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The 1998 Utility Regulators Forum Four States, Eight Views: Looking Back on Deregulation

Fortnightly Magazine - November 15 1998

and pushing the concept of direct access. Fanatical is probably too strong a word, but certainly trying to promote that agenda even more fiercely.

"Maybe even more important was to work much more diligently at bringing outside points of view of end use customers outside the classic group of intervenors and stakeholders that are usually involved ¼ particularly for small industrial, small commercial and quite arguably, even some large industrial users. Not the regulatory people, but the people who are involved in the operations and the expansion of some of these businesses."

? Learning From Mistakes.

"There are things we could have done better. However, because of the overarching umbrella of a public process, it's hard to say mistakes were made."

? ISO vs. Transco.

"Would a Transco have been better than an ISO approach? The answer is probably yes, but in the real world, that was probably not in the cards because of the fact of the heated debate at the beginning. To even begin to do this we probably couldn't have been successful putting a Transco model into place. I've got to be careful here because I don't want to slam my utilities or anybody else, but I just think that the political will would probably not have allowed that to happen."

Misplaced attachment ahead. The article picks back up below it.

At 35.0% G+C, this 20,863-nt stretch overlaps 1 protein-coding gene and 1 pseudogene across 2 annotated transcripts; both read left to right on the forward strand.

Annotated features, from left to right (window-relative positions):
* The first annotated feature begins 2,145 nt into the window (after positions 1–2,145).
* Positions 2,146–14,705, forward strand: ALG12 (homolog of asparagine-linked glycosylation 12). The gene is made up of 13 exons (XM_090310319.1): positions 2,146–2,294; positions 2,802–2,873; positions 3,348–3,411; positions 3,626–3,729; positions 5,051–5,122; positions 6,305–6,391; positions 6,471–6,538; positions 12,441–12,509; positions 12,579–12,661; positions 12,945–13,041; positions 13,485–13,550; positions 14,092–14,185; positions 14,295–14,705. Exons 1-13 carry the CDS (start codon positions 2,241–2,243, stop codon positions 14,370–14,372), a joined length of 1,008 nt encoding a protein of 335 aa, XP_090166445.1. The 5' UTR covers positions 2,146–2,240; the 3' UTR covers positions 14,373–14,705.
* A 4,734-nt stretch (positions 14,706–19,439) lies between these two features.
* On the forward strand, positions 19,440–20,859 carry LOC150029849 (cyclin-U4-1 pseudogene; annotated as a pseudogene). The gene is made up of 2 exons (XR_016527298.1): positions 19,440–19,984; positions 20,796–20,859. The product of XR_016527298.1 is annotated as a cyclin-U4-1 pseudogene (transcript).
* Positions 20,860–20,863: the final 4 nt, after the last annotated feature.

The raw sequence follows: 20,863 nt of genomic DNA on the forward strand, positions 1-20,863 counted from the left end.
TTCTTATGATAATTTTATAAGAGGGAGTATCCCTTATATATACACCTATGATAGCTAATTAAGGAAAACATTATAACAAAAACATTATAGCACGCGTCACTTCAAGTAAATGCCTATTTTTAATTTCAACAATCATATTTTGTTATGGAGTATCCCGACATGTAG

? Interventionist or Free Market?

"I was first I was against it because I thought over time the market would, as it evolved over time, educate its customers in the appropriate way. But considering we were starting, literally, in this restructuring, from point zero, then it did require government to inform people."

Learning From Others.

"The way we stack ourselves up against other states and whether or not one state has been successful or not, in the regulatory world," is not so important.

"What was the heart of this was to unleash the competitive juices that are there in this economy and the smart people who are involved with creating new innovations and technology who are going to put out new products and services in the long in telecommunications.

"The real judgement of success are the cell phones and the satellites and the PCS applications, fax machines...I argue that's what's going to happen in the electric industry...[especially] when you start talking about Southern California Edison trying to become a telephone company or another small telephone company getting into the electric business."

Plants For Sale.

"I don't think it's a negative whatsoever because you've expanded the portfolio of participation and the number of people in the types of businesses that are involved with generation that is sure to feed the fires of competition and is sure to feed the fires of innovation on how to provide low-cost energy sources."

? Who's Best?

"Of course I'm parochial here, but I think California, by far."

But "there is no wrong answer. We as regulators may use benchmarks to say who's ahead and who's not ahead. What is most important for this country is that the principles of competition are being furthered ¼ it's almost a false comparative."

P. Gregory